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How to Hide an Empire
Cover of How to Hide an Empire
How to Hide an Empire
A History of the Greater United States
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Named one of the ten best books of the year by the Chicago Tribune
A Publishers Weekly best book of 2019 | A 2019 NPR Staff Pick

A pathbreaking history of the United States' overseas possessions and the true meaning of its empire

We are familiar with maps that outline all fifty states. And we are also familiar with the idea that the United States is an "empire," exercising power around the world. But what about the actual territories—the islands, atolls, and archipelagos—this country has governed and inhabited?

In How to Hide an Empire, Daniel Immerwahr tells the fascinating story of the United States outside the United States. In crackling, fast-paced prose, he reveals forgotten episodes that cast American history in a new light. We travel to the Guano Islands, where prospectors collected one of the nineteenth century's most valuable commodities, and the Philippines, site of the most destructive event on U.S. soil. In Puerto Rico, Immerwahr shows how U.S. doctors conducted grisly experiments they would never have conducted on the mainland and charts the emergence of independence fighters who would shoot up the U.S. Congress.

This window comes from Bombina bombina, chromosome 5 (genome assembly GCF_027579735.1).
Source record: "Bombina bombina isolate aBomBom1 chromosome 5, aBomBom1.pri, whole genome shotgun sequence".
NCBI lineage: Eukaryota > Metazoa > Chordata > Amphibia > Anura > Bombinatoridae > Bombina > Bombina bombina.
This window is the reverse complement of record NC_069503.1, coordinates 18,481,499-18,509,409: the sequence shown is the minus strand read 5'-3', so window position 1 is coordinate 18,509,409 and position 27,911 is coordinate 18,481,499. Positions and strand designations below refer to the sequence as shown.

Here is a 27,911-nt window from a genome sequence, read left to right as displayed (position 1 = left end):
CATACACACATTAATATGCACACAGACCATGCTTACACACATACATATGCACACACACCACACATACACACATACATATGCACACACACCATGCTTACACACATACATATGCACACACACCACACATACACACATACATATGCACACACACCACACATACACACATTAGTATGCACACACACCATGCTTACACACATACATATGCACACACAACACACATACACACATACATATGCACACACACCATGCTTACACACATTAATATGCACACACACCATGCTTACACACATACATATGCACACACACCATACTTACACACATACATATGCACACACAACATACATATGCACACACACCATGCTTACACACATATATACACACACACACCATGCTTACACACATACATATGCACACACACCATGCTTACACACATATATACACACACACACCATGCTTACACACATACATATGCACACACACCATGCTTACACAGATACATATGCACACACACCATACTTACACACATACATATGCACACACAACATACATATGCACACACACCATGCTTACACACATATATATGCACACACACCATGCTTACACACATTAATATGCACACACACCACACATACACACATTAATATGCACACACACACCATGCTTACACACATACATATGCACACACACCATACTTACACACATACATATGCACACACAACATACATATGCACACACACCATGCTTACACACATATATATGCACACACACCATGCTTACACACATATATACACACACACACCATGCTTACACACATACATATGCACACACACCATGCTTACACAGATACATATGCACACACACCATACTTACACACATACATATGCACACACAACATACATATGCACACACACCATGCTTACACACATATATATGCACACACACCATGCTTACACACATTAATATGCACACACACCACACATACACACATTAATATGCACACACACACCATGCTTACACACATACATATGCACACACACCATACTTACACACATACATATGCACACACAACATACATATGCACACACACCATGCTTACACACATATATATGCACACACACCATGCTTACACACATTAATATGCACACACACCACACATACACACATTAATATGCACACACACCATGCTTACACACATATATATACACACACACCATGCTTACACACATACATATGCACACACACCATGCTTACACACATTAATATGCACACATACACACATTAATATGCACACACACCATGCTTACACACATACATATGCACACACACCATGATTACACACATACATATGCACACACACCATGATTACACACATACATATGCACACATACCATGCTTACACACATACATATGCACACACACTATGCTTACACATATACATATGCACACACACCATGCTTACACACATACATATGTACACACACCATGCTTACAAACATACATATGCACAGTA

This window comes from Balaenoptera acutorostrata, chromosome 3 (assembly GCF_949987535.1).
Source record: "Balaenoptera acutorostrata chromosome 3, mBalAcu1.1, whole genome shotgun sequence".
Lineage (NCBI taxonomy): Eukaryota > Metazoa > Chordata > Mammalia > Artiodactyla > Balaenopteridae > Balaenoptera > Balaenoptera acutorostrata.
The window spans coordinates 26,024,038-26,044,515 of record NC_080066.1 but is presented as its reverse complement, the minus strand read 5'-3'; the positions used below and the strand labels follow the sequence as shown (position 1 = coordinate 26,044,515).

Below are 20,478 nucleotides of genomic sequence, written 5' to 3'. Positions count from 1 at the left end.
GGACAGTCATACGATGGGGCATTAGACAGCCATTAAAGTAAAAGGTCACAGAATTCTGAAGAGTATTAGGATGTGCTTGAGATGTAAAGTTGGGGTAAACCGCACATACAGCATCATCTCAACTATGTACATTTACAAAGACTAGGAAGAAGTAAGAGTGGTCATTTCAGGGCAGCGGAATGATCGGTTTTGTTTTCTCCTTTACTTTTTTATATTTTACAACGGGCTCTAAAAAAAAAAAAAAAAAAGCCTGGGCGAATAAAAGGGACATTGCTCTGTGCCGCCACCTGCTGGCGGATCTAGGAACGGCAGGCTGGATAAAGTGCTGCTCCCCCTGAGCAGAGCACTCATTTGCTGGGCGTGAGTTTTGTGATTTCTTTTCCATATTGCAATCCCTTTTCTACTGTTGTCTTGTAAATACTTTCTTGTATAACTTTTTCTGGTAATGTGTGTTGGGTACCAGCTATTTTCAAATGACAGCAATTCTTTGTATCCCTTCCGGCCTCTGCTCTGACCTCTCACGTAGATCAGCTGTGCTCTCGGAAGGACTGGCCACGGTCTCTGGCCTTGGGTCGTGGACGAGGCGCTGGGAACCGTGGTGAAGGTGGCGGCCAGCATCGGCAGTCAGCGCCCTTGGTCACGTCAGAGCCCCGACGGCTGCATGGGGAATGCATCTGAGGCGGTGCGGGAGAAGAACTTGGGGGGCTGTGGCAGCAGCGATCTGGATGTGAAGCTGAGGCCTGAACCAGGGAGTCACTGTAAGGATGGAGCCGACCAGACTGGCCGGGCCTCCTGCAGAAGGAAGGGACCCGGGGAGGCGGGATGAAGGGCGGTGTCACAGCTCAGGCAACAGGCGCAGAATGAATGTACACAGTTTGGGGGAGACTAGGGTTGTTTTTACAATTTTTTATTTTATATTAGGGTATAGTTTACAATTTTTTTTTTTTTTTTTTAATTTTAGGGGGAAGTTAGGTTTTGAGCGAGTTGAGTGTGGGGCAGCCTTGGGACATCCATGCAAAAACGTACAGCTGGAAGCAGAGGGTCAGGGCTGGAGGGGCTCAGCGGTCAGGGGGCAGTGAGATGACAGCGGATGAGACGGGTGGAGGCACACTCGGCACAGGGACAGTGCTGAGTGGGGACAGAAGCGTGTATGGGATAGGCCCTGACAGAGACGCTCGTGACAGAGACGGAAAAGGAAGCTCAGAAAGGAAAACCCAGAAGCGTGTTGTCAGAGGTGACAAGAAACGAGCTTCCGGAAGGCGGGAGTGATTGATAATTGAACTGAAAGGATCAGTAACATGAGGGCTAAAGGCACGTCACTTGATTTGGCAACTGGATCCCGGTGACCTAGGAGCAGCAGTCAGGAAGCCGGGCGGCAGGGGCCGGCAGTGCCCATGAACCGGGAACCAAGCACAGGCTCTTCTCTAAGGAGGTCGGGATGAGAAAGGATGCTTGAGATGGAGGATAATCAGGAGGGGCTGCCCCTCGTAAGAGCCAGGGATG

In the years after World War II, Immerwahr notes, the United States moved away from colonialism. Instead, it put innovations in electronics, transportation, and culture to use, devising a new sort of influence that did not require the control of colonies. Rich with absorbing vignettes, full of surprises, and driven by an original conception of what empire and globalization mean today, How to Hide an Empire is a major and compulsively readable work of history.

Named one of the ten best books of the year by the Chicago Tribune
A Publishers Weekly best book of 2019 | A 2019 NPR Staff Pick

A pathbreaking history of the United States' overseas possessions and the true meaning of its empire

We are familiar with maps that outline all fifty states. And we are also familiar with the idea that the United States is an "empire," exercising power around the world. But what about the actual territories—the islands, atolls, and archipelagos—this country has governed and inhabited?